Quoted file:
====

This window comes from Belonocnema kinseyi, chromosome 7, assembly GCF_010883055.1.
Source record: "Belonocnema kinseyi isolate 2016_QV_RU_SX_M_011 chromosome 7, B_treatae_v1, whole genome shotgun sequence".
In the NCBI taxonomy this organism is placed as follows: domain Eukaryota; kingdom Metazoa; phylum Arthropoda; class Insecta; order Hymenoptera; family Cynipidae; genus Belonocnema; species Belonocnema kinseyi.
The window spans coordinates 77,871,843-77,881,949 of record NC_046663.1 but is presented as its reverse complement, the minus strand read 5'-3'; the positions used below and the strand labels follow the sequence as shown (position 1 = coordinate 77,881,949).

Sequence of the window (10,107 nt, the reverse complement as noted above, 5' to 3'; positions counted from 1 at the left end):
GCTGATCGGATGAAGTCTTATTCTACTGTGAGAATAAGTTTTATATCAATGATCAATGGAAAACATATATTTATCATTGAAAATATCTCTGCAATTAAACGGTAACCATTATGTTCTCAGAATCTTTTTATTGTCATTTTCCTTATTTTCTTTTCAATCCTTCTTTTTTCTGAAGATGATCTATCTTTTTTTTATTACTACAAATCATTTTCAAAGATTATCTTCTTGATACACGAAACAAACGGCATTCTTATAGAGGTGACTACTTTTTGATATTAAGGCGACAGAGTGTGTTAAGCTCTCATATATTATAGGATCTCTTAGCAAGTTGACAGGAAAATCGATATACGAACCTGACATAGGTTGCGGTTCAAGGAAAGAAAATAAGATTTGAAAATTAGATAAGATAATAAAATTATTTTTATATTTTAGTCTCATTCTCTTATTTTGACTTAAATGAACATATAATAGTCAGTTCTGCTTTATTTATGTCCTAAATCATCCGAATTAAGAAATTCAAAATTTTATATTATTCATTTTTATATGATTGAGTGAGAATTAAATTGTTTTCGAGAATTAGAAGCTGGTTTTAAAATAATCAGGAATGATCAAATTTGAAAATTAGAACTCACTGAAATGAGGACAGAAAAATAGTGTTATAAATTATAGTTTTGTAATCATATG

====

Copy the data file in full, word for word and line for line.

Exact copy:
This window comes from Belonocnema kinseyi, chromosome 7, assembly GCF_010883055.1.
Source record: "Belonocnema kinseyi isolate 2016_QV_RU_SX_M_011 chromosome 7, B_treatae_v1, whole genome shotgun sequence".
In the NCBI taxonomy this organism is placed as follows: domain Eukaryota; kingdom Metazoa; phylum Arthropoda; class Insecta; order Hymenoptera; family Cynipidae; genus Belonocnema; species Belonocnema kinseyi.
The window spans coordinates 77,871,843-77,881,949 of record NC_046663.1 but is presented as its reverse complement, the minus strand read 5'-3'; the positions used below and the strand labels follow the sequence as shown (position 1 = coordinate 77,881,949).

Sequence of the window (10,107 nt, the reverse complement as noted above, 5' to 3'; positions counted from 1 at the left end):
GCTGATCGGATGAAGTCTTATTCTACTGTGAGAATAAGTTTTATATCAATGATCAATGGAAAACATATATTTATCATTGAAAATATCTCTGCAATTAAACGGTAACCATTATGTTCTCAGAATCTTTTTATTGTCATTTTCCTTATTTTCTTTTCAATCCTTCTTTTTTCTGAAGATGATCTATCTTTTTTTTATTACTACAAATCATTTTCAAAGATTATCTTCTTGATACACGAAACAAACGGCATTCTTATAGAGGTGACTACTTTTTGATATTAAGGCGACAGAGTGTGTTAAGCTCTCATATATTATAGGATCTCTTAGCAAGTTGACAGGAAAATCGATATACGAACCTGACATAGGTTGCGGTTCAAGGAAAGAAAATAAGATTTGAAAATTAGATAAGATAATAAAATTATTTTTATATTTTAGTCTCATTCTCTTATTTTGACTTAAATGAACATATAATAGTCAGTTCTGCTTTATTTATGTCCTAAATCATCCGAATTAAGAAATTCAAAATTTTATATTATTCATTTTTATATGATTGAGTGAGAATTAAATTGTTTTCGAGAATTAGAAGCTGGTTTTAAAATAATCAGGAATGATCAAATTTGAAAATTAGAACTCACTGAAATGAGGACAGAAAAATAGTGTTATAAATTATAGTTTTGTAATCATATG